LAS VEGAS – Consumed by nerves and a crisis of confidence an hour before his fight, Uniondale’s Aljamain Sterling left the locker room at The Cosmopolitan and went to the nearest restroom.
There, Sterling faced the truest test: his face staring back at him in the mirror.
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“I asked myself, ‘How bad do you want it?’” Sterling said Thursday. “’Do you want this? You can’t let this guy take it from you. The only person who can take this from you is yourself.’ I stared myself in the eyes and I was able to pull myself back together.”
When Sterling, the No. 5 ranked bantamweight in the UFC, harnessed his emotion, he walked to the octagon, said a little prayer to himself and then went about his job of beating Johnny Eduardo at UFC Fight Night 80.
Sterling submitted No. 10 Eduardo via a guillotine choke with 42 seconds left in the second round.
“I had to keep pumping myself up and telling myself I do belong here and I can be great if I really want to go out there and be great,” Sterling said.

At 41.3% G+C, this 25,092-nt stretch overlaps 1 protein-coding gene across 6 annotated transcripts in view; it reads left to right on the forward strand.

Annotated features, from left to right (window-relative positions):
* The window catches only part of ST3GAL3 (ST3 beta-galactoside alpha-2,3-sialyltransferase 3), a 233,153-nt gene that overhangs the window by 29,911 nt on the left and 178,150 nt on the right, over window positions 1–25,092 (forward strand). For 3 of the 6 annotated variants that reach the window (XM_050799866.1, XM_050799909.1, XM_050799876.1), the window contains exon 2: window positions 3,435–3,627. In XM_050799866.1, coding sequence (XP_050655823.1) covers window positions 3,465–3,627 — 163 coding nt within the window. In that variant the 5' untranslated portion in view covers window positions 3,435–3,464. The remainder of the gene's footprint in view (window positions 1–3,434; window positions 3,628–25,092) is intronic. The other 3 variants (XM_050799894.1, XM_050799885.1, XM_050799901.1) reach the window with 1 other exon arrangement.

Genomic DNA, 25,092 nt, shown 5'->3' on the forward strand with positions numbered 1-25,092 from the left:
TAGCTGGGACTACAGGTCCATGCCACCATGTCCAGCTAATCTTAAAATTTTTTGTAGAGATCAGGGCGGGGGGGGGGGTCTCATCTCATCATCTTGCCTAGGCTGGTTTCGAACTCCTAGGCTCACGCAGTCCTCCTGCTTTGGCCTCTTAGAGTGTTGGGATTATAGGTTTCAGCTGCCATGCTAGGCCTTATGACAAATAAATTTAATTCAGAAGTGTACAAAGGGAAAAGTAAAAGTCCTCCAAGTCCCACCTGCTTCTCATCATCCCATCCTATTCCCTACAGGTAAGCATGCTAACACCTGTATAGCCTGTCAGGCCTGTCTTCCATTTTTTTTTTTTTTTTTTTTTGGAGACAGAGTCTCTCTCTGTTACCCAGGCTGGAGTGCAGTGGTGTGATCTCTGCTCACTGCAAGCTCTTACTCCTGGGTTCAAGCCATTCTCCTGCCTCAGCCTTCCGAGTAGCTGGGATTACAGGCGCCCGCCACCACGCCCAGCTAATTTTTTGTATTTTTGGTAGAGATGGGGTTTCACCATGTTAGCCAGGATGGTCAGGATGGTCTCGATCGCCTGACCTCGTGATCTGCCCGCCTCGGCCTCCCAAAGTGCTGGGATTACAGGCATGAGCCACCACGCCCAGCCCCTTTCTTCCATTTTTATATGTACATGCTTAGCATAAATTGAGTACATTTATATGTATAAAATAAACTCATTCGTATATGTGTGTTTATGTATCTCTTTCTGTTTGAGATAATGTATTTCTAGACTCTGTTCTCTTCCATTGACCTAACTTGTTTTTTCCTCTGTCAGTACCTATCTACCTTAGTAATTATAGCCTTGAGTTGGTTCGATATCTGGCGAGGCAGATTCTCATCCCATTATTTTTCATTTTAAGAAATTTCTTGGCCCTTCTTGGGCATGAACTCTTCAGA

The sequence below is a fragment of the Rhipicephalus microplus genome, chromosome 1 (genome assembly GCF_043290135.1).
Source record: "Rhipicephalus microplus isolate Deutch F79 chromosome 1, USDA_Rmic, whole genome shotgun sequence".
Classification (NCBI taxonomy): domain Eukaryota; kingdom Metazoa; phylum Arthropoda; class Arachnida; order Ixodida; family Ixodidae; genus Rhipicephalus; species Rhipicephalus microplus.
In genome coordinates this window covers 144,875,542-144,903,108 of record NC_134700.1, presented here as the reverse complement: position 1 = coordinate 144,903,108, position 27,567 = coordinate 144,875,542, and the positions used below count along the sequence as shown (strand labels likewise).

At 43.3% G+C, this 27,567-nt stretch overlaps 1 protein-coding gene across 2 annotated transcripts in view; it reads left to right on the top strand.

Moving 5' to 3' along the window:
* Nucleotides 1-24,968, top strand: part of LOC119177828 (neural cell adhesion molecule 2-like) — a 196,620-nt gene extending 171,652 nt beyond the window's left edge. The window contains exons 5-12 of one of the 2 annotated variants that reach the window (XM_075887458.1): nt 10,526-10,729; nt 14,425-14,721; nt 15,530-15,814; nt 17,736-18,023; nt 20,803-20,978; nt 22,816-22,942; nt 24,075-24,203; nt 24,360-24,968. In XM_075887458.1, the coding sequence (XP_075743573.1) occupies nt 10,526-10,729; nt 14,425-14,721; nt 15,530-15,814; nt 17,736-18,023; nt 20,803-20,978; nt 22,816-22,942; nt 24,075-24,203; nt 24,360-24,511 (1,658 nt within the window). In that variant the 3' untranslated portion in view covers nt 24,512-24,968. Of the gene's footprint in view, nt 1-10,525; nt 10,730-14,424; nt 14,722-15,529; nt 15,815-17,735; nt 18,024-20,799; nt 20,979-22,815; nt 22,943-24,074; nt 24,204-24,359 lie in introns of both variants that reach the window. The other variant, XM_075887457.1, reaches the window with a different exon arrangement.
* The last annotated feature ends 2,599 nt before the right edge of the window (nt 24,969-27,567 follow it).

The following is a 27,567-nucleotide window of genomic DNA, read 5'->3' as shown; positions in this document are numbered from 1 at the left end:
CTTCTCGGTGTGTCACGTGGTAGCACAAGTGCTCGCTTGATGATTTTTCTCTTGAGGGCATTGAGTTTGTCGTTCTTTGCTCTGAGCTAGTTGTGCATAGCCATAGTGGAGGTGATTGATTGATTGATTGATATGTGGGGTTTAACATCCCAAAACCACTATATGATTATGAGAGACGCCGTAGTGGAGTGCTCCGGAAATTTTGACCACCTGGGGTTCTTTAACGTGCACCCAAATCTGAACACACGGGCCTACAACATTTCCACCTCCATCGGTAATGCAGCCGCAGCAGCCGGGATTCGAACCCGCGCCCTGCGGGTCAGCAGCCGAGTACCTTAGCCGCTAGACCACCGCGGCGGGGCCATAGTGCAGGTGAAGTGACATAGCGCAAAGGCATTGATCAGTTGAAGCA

He did. He was.
Sterling (12-0, 4-0 UFC) fought calm and smart and dictated the pace. He moved forward and barely let Eduardo, with a Muay Thai background, get off many strikes. Eduardo did land a few solid kicks, though.
Sterling showcased high leg kicks more than in previous fights. Although they didn’t land, they kept Eduardo (27-10, 2-2) guessing as Sterling varied his striking.
“Giving him more things to think about,” Sterling said. “I can strike to the stomach, I can strike to the legs, I can strike to the head, and I can attack in my grappling exchanges and get you down to the ground.”
Sterling was most successful on the ground after getting a takedown in each round. Both came a little more than halfway through the round, and Sterling was able to control Eduardo’s body positioned near the cage.
In the second round, Sterling inflicted his most significant strikes while in top position after the takedown. Sterling landed a few powerful and clean elbow strikes as well as punches. From there, as Eduardo tried to sit up, Sterling grabbed a hold of the exposed next and positioned himself for the guillotine choke.
His near flawless performance in the final fight of his current UFC contract left little doubt about Sterling’s skill and position in the 135-pound division.
Still, Sterling said that for whatever reason, he needed to find a way to overcome those last-second doubts that can creep into an athlete’s mind in the last moments before competition.
“He’s the same as you,” Sterling told himself. “He’s just another man. You’re another man as well, but he’s just another man. I’m fighting a tough guy in Johnny Eduardo, well guess what, Johnny Eduardo has to fight Aljamain Sterling.”